We present a novel experimental setup for performing a precise pre-alignment of a hard X-ray split-and-delay unit based on low coherence light interferometry and high-precision penta-prisms. A split-and-delay unit is a sophisticated perfect crystal-optics device that splits an incoming X-ray pulse into two sub-pulses and generates a controlled time-delay between them. While the availability of a split-and-delay system will make ultrafast time-correlation and X-ray pump-probe experiments possible at free-electron lasers, its alignment process can be very tedious and time-consuming due to its complex construction. By implementing our experimental setup at beamline P10 of PETRA III, we were able to reduce the time of alignment to less than 3 h. We also propose an alternate method for finding the zero-time delay crossing without the use of X-rays or pulsed laser sources. The successful demonstration of this method brings prospect for operating the split-and-delay systems under alignment-time-critical environments such as X-ray free electron laser facilities.
Towards ultrafast dynamics with split-pulse X-ray photon correlation spectroscopy at free electron laser sources
Roseker, W. ; Hruszkewycz, S. O. ; Lehmkühler, F. ; Walther, M. ; Schulte-Schrepping, H. ; LEE, S. ; Osaka, T. ; Strüder, L. ;Hartmann, R. ; Sikorski, M. ; Song, S. ; Robert, A. ; Fuoss, P. H. ; Sutton, M. ; Stephenson, G. B. ; Grübel, G.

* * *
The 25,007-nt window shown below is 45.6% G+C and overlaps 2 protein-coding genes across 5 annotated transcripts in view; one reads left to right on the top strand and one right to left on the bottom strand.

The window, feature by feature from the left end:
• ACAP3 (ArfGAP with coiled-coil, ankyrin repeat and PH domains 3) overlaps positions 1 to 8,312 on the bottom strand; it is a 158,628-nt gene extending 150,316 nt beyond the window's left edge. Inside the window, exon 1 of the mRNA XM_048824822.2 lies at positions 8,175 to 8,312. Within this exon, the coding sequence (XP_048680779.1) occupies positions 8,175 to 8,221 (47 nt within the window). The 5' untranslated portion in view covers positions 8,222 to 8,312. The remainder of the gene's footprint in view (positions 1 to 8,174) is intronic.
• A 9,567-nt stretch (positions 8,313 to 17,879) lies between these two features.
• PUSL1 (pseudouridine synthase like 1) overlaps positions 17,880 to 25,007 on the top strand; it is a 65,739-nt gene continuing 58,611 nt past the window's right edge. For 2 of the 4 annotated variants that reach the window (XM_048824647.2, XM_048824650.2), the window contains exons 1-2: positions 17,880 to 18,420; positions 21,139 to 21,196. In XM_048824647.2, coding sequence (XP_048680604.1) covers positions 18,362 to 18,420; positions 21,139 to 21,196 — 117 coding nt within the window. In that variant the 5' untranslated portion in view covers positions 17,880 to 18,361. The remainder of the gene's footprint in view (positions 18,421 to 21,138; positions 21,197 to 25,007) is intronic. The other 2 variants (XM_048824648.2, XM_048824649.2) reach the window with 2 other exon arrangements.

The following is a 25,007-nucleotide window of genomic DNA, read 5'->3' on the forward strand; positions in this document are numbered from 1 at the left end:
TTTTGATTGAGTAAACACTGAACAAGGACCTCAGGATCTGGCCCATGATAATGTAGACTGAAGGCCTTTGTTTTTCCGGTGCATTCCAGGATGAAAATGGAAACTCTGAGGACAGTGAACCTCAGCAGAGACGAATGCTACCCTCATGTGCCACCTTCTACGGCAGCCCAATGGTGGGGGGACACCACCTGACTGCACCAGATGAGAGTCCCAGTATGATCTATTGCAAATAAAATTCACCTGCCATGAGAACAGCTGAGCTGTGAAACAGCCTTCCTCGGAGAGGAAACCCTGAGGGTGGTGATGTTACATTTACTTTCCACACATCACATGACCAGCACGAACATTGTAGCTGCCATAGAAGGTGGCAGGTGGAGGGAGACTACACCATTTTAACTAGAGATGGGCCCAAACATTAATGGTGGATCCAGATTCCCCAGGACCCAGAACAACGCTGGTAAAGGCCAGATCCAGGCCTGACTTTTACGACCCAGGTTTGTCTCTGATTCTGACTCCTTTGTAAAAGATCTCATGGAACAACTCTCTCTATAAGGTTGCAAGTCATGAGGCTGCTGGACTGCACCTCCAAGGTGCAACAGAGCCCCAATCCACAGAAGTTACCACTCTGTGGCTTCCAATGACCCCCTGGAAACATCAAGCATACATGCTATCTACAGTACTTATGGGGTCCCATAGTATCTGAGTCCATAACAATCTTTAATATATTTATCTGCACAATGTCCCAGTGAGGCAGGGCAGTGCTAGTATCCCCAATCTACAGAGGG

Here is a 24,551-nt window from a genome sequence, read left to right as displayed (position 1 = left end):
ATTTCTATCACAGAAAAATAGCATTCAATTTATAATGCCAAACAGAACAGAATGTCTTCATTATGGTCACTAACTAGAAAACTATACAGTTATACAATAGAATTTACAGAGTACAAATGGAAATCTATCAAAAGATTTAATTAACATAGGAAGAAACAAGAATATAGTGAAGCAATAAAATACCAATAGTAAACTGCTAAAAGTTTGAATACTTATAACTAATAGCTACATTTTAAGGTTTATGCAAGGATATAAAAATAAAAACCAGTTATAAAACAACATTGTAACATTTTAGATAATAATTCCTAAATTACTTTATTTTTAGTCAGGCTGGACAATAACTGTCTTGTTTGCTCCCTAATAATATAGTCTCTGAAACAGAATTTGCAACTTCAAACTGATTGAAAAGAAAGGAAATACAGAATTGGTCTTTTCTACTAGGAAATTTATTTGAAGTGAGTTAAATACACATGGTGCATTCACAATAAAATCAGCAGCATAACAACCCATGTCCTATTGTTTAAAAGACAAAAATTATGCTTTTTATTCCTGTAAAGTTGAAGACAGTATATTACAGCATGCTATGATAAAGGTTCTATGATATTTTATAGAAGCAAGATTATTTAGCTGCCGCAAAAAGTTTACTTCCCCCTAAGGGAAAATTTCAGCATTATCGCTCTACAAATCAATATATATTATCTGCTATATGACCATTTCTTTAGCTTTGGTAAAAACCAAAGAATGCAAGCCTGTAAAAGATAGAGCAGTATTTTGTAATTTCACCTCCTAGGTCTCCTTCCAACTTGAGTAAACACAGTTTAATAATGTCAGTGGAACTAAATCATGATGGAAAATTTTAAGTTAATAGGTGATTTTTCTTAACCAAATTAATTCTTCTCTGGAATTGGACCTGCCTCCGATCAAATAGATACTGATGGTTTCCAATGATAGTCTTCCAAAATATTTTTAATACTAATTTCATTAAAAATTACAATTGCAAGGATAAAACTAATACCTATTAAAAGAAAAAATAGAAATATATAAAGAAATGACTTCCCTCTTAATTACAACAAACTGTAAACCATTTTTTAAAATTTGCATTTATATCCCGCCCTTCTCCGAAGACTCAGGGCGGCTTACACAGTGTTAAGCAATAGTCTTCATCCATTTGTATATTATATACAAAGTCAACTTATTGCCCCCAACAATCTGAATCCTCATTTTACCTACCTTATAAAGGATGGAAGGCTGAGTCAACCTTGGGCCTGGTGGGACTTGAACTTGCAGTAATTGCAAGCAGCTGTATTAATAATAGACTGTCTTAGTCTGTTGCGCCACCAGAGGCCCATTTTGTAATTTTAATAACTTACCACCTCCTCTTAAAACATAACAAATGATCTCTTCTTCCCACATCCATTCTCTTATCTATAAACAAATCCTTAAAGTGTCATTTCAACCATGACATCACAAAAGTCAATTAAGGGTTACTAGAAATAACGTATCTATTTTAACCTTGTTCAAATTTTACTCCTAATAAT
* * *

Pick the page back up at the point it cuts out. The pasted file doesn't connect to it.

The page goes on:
One of the important challenges in condensed matter science is to understand ultrafast, atomic-scale fluctuations that dictate dynamic processes in equilibrium and non-equilibrium materials. Here, we report an important step towards reaching that goal by using a state-of-the-art perfect crystal based split-and-delay system, capable of splitting individual X-ray pulses andintroducing femtosecond to nanosecond time delays. We show the results of an ultrafast hard X-ray Photon Correlation Spectroscopy experiment at LCLS where split X-ray pulses were used to measure the dynamics of gold nanoparticles suspended in hexane. We show how reliable speckle contrast values can be extracted even from very low intensity free electron laser(FEL) speckle patterns by applying maximum likelihood fitting, thus demonstrating the potential of a split-and-delay approach for dynamics measurements at FEL sources. This will enable the characterization of equilibrium and, importantly also reversible non-equilibrium processes in atomically disordered materials.